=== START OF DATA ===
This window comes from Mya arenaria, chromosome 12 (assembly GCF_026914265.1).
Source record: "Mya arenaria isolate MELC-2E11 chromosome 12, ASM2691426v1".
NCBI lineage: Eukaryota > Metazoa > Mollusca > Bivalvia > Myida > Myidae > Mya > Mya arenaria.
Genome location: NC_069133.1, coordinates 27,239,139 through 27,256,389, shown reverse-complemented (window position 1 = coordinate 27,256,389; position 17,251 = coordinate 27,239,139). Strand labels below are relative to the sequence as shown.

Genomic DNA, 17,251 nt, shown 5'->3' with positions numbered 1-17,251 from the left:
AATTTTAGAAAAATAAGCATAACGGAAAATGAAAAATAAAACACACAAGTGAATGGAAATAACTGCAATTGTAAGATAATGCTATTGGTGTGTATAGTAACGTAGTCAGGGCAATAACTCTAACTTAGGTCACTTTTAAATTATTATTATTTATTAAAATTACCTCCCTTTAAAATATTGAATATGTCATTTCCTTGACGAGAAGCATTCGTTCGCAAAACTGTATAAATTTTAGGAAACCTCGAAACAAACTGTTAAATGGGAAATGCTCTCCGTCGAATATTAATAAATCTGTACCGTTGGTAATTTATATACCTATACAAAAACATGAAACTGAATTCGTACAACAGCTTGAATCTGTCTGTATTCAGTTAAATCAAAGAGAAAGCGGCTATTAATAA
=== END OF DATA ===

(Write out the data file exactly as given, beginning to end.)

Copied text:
This window comes from Mya arenaria, chromosome 12 (assembly GCF_026914265.1).
Source record: "Mya arenaria isolate MELC-2E11 chromosome 12, ASM2691426v1".
NCBI lineage: Eukaryota > Metazoa > Mollusca > Bivalvia > Myida > Myidae > Mya > Mya arenaria.
Genome location: NC_069133.1, coordinates 27,239,139 through 27,256,389, shown reverse-complemented (window position 1 = coordinate 27,256,389; position 17,251 = coordinate 27,239,139). Strand labels below are relative to the sequence as shown.

Genomic DNA, 17,251 nt, shown 5'->3' with positions numbered 1-17,251 from the left:
AATTTTAGAAAAATAAGCATAACGGAAAATGAAAAATAAAACACACAAGTGAATGGAAATAACTGCAATTGTAAGATAATGCTATTGGTGTGTATAGTAACGTAGTCAGGGCAATAACTCTAACTTAGGTCACTTTTAAATTATTATTATTTATTAAAATTACCTCCCTTTAAAATATTGAATATGTCATTTCCTTGACGAGAAGCATTCGTTCGCAAAACTGTATAAATTTTAGGAAACCTCGAAACAAACTGTTAAATGGGAAATGCTCTCCGTCGAATATTAATAAATCTGTACCGTTGGTAATTTATATACCTATACAAAAACATGAAACTGAATTCGTACAACAGCTTGAATCTGTCTGTATTCAGTTAAATCAAAGAGAAAGCGGCTATTAATAA